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In TV You Can Trust: The Facts that are Fit to Screen

By Dafydd Rees
03 September 2020

By Dafydd Rees, Partner

For UK television news the past few months appears to have been both the best of times and the worst of times. The COVID-19 lockdown brought both mass audiences and sky-high levels of public trust in broadcast news.

And yet, in the commercial news sector falling revenues have resulted in cutbacks. The UK’s public service broadcaster, BBC News has also been announcing significant job losses in its attempt to adjust to its new economic reality.

In the three decades I spent working in Broadcast News, budget cuts and existential threats have come and gone with the passing seasons. 

Whether at the BBC or Sky and over the period running Bloomberg TV news in Europe, the prevailing logic has been that TV and Radio News is living on borrowed time.

And yet. Live TV and Radio news and opinion still matters, and it matters a lot.

Whether it’s the UK Government seeking to control the onscreen narrative, the fractious row over impartiality and opinion underway on both sides of the Atlantic or the determination of new players to launch new news opinion channels, this is a medium we cannot live without.

In my view its influence is explained by its immediacy and trust. That powerful combination serves to shape and control the course of events before our very eyes.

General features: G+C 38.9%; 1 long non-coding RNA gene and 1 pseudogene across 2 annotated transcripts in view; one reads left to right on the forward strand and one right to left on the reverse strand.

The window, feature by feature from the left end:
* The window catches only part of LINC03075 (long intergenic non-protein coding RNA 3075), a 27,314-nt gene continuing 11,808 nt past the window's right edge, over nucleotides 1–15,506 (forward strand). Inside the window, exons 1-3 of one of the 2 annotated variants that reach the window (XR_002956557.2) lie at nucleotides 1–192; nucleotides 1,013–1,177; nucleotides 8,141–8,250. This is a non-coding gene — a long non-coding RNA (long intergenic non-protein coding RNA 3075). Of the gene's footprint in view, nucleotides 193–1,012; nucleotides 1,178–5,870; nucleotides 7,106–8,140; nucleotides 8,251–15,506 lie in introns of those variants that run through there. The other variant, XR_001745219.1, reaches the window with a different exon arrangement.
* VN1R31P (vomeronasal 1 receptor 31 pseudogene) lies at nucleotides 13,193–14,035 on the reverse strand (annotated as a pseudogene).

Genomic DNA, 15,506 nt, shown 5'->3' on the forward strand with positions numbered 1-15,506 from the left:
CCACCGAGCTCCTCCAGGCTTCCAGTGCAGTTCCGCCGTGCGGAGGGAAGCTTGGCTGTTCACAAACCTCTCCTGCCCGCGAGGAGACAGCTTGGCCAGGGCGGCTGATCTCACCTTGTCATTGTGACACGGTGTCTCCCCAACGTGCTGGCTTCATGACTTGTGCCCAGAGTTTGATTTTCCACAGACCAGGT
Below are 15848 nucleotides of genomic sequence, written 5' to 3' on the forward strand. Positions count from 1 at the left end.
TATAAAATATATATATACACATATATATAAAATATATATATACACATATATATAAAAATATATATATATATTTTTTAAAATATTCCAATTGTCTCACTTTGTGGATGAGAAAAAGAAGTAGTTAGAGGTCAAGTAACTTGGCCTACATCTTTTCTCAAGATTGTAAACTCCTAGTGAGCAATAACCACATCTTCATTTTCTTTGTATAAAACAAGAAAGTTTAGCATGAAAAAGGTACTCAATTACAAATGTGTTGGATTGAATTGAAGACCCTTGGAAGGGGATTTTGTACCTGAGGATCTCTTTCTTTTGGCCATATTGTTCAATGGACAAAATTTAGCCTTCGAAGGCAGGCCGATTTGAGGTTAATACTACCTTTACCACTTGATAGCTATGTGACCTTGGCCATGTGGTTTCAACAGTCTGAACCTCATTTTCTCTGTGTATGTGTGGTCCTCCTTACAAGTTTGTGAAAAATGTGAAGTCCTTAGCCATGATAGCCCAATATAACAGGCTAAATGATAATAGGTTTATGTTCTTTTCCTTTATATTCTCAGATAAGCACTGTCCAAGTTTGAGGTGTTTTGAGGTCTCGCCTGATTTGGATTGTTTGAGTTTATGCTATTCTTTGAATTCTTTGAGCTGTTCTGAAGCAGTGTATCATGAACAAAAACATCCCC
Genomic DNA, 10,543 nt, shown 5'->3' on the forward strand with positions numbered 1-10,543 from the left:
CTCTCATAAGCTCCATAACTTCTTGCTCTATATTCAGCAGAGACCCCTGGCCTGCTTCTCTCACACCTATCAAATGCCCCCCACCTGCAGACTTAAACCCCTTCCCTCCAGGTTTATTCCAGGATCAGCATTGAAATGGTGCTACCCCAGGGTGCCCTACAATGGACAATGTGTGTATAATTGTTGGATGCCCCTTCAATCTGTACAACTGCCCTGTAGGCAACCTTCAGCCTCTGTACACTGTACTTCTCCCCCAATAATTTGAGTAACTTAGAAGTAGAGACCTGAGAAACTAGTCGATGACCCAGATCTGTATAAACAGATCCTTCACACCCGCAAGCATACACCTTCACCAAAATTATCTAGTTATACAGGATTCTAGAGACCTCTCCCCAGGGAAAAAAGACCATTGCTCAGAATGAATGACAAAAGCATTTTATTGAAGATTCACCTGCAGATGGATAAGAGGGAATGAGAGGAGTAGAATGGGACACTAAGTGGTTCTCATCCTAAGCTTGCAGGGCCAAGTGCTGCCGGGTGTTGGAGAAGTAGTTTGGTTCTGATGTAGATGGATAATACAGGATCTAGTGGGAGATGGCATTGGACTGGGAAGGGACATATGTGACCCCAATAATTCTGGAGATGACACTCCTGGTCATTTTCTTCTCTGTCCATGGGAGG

Next month, we can expect the launch of televised daily question and answer briefings from Downing Street. The Prime Minister’s chief adviser is now installed in a new Nasa style media mission control and keen to capitalise on the success of the lockdown TV briefings in writing the TV News headlines.

But it’s not just TV we trust. Radio’s renaissance is remarkable. The recent successful launch of Times Radio and the national audience appeal of LBC Radio underline the point.

In a partisan and fractious political environment, increasingly mirrored on both sides of the Atlantic, the issue of impartiality has never been more contentious or indeed more high profile. 

Thanks in no small part to the example of Trump and Twitter the market for strong opinions is growing and encapsulates all the various platforms audiences use. If you don’t believe me, ask Piers Morgan. 

GB News is a proposed new 24-hour TV News Channel hoping to tap, we’re told, into audiences disillusioned with the wet and woke approach of mainstream TV news. 

Rupert Murdoch has long harboured the idea of something similar. Former CBS news executive David Rhodes who spent his formative years at Fox News has been reported by the New York Times to be working on video news projects for Mr Murdoch’s News UK.

In this country the regulation of news broadcasting has been strictly defined for generations and wholly different in nature to the approach taken with the UK print media.

That distinction feels to me to be outmoded and overtaken by reality.

What we can expect in this fractious and febrile atmosphere is a period of sustained challenge to that division in attitude and approach to news and views from all sides of the political divide.